The first row of numbers gives the position of the indices 0...5 in the string; the second row gives the corresponding negative indices. The slice from i to j consists of all characters between the edges labeled i and j, respectively.

For non-negative indices, the length of a slice is the difference of the indices, if both are within bounds, e.g., the length of word[1:3] is 2.

The built-in function len() returns the length of a string:

>>> s = 'supercalifragilisticexpialidocious'
>>> len(s)
34


3.1.3 Unicode Strings

Starting with Python 2.0 a new data type for storing text data is available to the programmer: the Unicode object. It can be used to store and manipulate Unicode data (see http://www.unicode.org) and integrates well with the existing string objects providing auto-conversions where necessary.

Unicode has the advantage of providing one ordinal for every character in every script used in modern and ancient texts. Previously, there were only 256 possible ordinals for script characters and texts were typically bound to a code page which mapped the ordinals to script characters. This lead to very much confusion especially with respect to internationalization (usually written as "i18n" -- "i" + 18 characters + "n") of software. Unicode solves these problems by defining one code page for all scripts.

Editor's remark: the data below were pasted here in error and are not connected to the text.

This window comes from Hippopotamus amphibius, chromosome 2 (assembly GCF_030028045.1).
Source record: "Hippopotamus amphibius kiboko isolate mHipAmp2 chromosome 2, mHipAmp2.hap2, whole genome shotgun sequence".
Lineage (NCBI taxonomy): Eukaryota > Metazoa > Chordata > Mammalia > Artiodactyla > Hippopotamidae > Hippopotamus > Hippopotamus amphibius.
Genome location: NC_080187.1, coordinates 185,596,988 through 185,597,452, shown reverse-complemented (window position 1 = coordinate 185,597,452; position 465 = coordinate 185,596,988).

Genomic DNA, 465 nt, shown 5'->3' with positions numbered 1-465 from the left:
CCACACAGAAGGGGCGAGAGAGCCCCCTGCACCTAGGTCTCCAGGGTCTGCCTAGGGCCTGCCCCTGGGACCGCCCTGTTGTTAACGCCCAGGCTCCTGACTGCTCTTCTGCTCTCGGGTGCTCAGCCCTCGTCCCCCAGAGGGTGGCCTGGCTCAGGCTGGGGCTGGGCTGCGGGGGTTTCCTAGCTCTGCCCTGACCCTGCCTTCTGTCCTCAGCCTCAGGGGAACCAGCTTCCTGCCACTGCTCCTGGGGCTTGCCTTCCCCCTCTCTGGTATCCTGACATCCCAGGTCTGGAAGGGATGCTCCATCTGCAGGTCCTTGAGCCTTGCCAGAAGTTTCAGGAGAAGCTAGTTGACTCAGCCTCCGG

Creating Unicode strings in Python is just as simple as creating normal strings:

>>> u'Hello World !'
u'Hello World !'

The small "u" in front of the quote indicates that an Unicode string is supposed to be created. If you want to include special characters in the string, you can do so by using the Python Unicode-Escape encoding. The following example shows how:

>>> u'Hello\\u0020World !'
u'Hello World !'

The escape sequence
u0020
indicates to insert the Unicode character with the HEX ordinal 0x0020 (the space character) at the given position.

Other characters are interpreted by using their respective ordinal value directly as Unicode ordinal. Due to the fact that the lower 256 Unicode are the same as the standard Latin-1 encoding used in many western countries, the process of entering Unicode is greatly simplified.

For experts, there is also a raw mode just like for normal strings. You have to prepend the string with a small 'r' to have Python use the Raw-Unicode-Escape encoding. It will only apply the above
uXXXX
conversion if there is an uneven number of backslashes in front of the small 'u'.

>>> ur'Hello\u0020World !'
u'Hello World !'
>>> ur'Hello\\u0020World !'
u'Hello\\\\u0020World !'

The raw mode is most useful when you have to enter lots of backslashes e.g. in regular expressions.

Apart from these standard encodings, Python provides a whole set of other ways of creating Unicode strings on the basis of a known encoding.